Ryan Ball never anticipated being a local celebrity, let alone the star of viral TikTok videos.
Yet that’s exactly what happened when the clinical assistant professor of business administration in the Stephen M. Ross School of Business changed his Zoom profile to a potato during a recent review session.
A student in the review session captured some footage of “Professor Po Tato” and shared it on TikTok that night. It had a modest few likes and views when she went to bed.
The next day, it had 2 million views.
The student was so concerned by the reaction that she took it down, but at Ball’s insistence reposted it — and a second video — that as of Sept. 17 had a combined 49 million views. It reached the attention of NBC’s “Today” show, which featured a story on its website.
“I taught the whole two-and-a-half-hour review session as the potato,” Ball said. “The fact of the matter is, people were paying attention and that’s all I care about. It’s hard to capture people’s attention on Zoom.”
The filter is a potato with googly eyes and a mouth. He tells the student in the review session that, “Once you are the potato, you can’t get it off without leaving Zoom, so you’re stuck with me.”
He then says, “Let me just check on my family first.” His background changes from a photo of the Ross School exterior to four baked potatoes slathered in butter, to which Ball looks mockingly horrified.
“Every student I met with the following day made it a point to say it went viral, and I didn’t even know what that meant,” Ball said.
At a recent visit to a local restaurant, Ball said he was sitting at the bar eating a steak and checking on the views of the TikTok videos.
“The bartender saw that and asked me, ‘Oh my God, have you seen that potato?’” he said. “I told her not only have I seen it, it’s me. Next thing I know I’m getting my picture taken with the staff.”
It actually was not the first time Ball had used the potato filter on Zoom, but it was certainly the most impactful. The first time was April 1, 2020, shortly after the university went to a virtual teaching format.
He had not realized it was April Fool’s Day until a student pointed it out during virtual office hours and said Ball must have something funny planned for class that started in a half hour.
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He quickly scoured the internet and a search “how to do a prank on Zoom” yielded an article about an executive who attended virtual meetings as the potato after her children had used the Snap filter on her desktop.
“So I got the bugs worked out, showed up to class five minutes late as the potato, with no music, no hype,” he said. “My wife to this day is like, ‘I thought you were going to die of a heart attack you were laughing so hard.’”
Ball said despite the potato filter and his sense of humor, he’s all business when it comes to teaching, knowing how important the information and material is for the students, especially to Master of Business Administration and Master of Management students who are unlikely to seek accounting as a profession.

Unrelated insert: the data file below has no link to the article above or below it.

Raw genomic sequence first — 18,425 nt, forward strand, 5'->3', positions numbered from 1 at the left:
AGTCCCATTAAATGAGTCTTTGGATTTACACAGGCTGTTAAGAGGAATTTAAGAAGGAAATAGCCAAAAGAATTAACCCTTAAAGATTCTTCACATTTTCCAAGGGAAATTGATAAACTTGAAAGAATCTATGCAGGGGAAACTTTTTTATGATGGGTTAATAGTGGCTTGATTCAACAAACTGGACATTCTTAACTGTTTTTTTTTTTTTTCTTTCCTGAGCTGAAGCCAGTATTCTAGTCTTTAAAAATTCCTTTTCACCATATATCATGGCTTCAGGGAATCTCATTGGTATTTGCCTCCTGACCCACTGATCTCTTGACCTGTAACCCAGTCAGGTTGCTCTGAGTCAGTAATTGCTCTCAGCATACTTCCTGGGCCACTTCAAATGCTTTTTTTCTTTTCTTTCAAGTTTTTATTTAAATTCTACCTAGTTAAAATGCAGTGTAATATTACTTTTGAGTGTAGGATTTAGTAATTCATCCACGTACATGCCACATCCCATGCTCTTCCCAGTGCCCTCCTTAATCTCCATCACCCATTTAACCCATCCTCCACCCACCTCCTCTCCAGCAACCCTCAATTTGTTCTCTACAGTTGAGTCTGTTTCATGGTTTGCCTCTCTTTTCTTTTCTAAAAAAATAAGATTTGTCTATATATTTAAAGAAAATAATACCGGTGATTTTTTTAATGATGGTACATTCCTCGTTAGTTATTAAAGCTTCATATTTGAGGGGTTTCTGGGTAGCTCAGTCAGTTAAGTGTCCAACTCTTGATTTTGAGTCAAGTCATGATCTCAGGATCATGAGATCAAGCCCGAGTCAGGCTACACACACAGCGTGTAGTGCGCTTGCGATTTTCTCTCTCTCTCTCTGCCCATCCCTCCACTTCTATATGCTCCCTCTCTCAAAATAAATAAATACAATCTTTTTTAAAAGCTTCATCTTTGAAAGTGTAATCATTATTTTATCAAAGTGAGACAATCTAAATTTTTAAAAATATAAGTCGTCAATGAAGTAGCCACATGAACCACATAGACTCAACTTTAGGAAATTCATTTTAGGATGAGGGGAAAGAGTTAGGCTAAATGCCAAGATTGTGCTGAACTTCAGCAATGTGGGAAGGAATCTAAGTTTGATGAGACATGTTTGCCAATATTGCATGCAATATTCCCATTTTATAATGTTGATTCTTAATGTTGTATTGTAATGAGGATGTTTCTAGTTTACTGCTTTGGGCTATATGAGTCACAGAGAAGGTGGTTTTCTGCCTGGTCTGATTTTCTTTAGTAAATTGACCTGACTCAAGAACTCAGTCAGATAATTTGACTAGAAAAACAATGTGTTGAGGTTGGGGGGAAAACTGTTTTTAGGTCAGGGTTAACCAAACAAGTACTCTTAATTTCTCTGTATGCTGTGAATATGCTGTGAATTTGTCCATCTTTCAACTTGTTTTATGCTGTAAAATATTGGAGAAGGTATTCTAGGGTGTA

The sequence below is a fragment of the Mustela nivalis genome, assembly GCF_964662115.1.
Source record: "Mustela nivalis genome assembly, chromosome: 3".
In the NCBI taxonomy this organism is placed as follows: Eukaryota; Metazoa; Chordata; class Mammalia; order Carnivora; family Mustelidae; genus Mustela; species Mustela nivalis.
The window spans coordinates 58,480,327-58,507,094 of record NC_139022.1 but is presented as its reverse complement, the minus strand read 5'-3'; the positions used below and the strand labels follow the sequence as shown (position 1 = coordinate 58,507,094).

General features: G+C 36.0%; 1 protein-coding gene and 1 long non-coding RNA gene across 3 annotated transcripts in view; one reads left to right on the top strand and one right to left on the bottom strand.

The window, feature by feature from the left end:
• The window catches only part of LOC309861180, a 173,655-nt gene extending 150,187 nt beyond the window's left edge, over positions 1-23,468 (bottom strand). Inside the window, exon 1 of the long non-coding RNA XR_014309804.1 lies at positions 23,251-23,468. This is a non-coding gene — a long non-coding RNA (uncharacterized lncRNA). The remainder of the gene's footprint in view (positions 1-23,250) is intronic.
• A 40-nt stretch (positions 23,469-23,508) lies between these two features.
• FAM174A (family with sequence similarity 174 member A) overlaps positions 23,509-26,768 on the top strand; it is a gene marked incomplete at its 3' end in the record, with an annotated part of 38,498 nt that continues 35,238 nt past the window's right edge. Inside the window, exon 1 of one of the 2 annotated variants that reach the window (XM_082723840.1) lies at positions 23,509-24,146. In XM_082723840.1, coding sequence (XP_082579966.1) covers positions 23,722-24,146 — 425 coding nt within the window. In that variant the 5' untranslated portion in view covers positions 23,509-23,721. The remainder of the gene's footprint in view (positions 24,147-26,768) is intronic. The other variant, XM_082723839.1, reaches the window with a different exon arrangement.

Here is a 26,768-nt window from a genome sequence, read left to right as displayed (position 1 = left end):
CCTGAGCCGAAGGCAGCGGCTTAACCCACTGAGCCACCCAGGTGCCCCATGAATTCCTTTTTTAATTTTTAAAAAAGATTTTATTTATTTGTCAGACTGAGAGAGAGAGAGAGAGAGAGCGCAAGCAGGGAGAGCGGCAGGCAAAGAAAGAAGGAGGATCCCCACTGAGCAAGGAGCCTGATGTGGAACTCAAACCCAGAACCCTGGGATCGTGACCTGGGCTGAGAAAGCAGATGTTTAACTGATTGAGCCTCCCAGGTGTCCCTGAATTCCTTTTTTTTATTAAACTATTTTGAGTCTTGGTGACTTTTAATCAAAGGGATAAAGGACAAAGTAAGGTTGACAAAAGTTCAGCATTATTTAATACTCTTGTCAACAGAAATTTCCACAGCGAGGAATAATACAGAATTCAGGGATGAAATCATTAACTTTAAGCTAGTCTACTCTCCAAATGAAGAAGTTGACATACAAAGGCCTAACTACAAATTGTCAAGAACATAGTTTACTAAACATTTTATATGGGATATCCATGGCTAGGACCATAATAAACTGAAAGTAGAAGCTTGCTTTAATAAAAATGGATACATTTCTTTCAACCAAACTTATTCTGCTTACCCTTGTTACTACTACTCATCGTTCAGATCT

“A lot of times you’re sitting in this elective and going, ‘What am I doing?’” he said. “Well, I know what you’re doing. You’re trying to prepare for the fact that you don’t want to be a deer caught in headlights when this stuff arises. It’s not that you’ll know exactly what to do, but I’m trying to build a confidence for you to say, ‘I’ve done it once, I can do it again.’”
What memorable moment in the workplace stands out?
Winning the Golden Apple Award in 2016 was a memorable moment that stands out in my mind for at least two reasons. First, it was a great honor that the MBA students took time out of their busy class/recruiting schedules to recognize me in this way. Second, the “last lecture” that I gave as part of receiving the award provided a rare opportunity to reflect on my path from a shy engineering student in undergrad that transformed into an energetic and over-the-top professor of accounting that loves learning about/from new people.
What can’t you live without?
My wife, Sarah, and my two kids, Alex and Ivy. All four of us have very different personalities and aspirations, so there is a lot of scope to take in new ideas and inspiration.
Name your favorite spot on campus.
I cannot really call my spot a favorite spot because it is no longer around. However, the spot on campus for which I have the fondest memories is the billiards/pool hall in the student union prior to its recent renovation. … I taught my son, Alex, to play pool there beginning at the age of 9.
What inspires you?
People, especially students. I am fortunate to have the opportunity to meet 400-plus new students each year who have interesting and diverse backgrounds and, more importantly, are going to go on to accomplish great things in life.
What are you currently reading?
I hate to admit it, but I have been reading way too much TikTok lately for two reasons. First, there were so many positive comments left by users on the two potato videos that there simply isn’t enough time to read, let alone respond, to them all. Second, TikTok is like a train wreck because you really want to look away in horror, but you simply can’t because you want to see what happens next.
Who had the greatest influence on your career path?
My dad, a politician when I was young, taught me the value of looking people in the eye, even for a moment, and having a firm handshake to forge lasting connections with people. Robert Bushman, University of North Carolina accounting professor, is someone I consider to be a second father because he taught me how to be my true self in teaching and research by living what he preached. Eric Ghysels, UNC economics and finance professor, showed me the value of balancing knowledge and insightful research with a great work ethic and attitude that attracts the interest of other colleagues, especially myself.